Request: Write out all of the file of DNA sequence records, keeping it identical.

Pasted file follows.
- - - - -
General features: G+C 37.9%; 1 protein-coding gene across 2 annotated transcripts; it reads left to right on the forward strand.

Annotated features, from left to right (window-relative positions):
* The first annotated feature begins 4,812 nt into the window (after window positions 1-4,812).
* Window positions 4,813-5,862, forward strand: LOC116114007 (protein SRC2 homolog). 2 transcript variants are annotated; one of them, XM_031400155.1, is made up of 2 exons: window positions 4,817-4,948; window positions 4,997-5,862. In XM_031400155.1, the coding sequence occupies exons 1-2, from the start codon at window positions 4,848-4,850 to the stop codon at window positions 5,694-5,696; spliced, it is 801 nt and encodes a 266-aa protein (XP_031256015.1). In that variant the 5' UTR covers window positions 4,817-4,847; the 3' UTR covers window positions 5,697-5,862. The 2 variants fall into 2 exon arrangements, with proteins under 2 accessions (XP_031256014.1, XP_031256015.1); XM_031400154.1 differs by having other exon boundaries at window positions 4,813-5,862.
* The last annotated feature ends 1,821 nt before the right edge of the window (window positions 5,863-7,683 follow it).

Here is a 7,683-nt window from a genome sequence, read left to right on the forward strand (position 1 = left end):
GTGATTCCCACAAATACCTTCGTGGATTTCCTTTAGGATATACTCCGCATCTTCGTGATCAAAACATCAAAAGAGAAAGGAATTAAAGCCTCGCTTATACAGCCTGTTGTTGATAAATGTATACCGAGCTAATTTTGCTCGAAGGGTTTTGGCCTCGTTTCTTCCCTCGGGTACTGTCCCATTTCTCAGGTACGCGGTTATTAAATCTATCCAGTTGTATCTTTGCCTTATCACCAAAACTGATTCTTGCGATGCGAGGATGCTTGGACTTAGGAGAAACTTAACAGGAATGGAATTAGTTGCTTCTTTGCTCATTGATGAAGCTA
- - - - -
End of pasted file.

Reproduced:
General features: G+C 37.9%; 1 protein-coding gene across 2 annotated transcripts; it reads left to right on the forward strand.

Annotated features, from left to right (window-relative positions):
* The first annotated feature begins 4,812 nt into the window (after window positions 1-4,812).
* Window positions 4,813-5,862, forward strand: LOC116114007 (protein SRC2 homolog). 2 transcript variants are annotated; one of them, XM_031400155.1, is made up of 2 exons: window positions 4,817-4,948; window positions 4,997-5,862. In XM_031400155.1, the coding sequence occupies exons 1-2, from the start codon at window positions 4,848-4,850 to the stop codon at window positions 5,694-5,696; spliced, it is 801 nt and encodes a 266-aa protein (XP_031256015.1). In that variant the 5' UTR covers window positions 4,817-4,847; the 3' UTR covers window positions 5,697-5,862. The 2 variants fall into 2 exon arrangements, with proteins under 2 accessions (XP_031256014.1, XP_031256015.1); XM_031400154.1 differs by having other exon boundaries at window positions 4,813-5,862.
* The last annotated feature ends 1,821 nt before the right edge of the window (window positions 5,863-7,683 follow it).

Here is a 7,683-nt window from a genome sequence, read left to right on the forward strand (position 1 = left end):
GTGATTCCCACAAATACCTTCGTGGATTTCCTTTAGGATATACTCCGCATCTTCGTGATCAAAACATCAAAAGAGAAAGGAATTAAAGCCTCGCTTATACAGCCTGTTGTTGATAAATGTATACCGAGCTAATTTTGCTCGAAGGGTTTTGGCCTCGTTTCTTCCCTCGGGTACTGTCCCATTTCTCAGGTACGCGGTTATTAAATCTATCCAGTTGTATCTTTGCCTTATCACCAAAACTGATTCTTGCGATGCGAGGATGCTTGGACTTAGGAGAAACTTAACAGGAATGGAATTAGTTGCTTCTTTGCTCATTGATGAAGCTA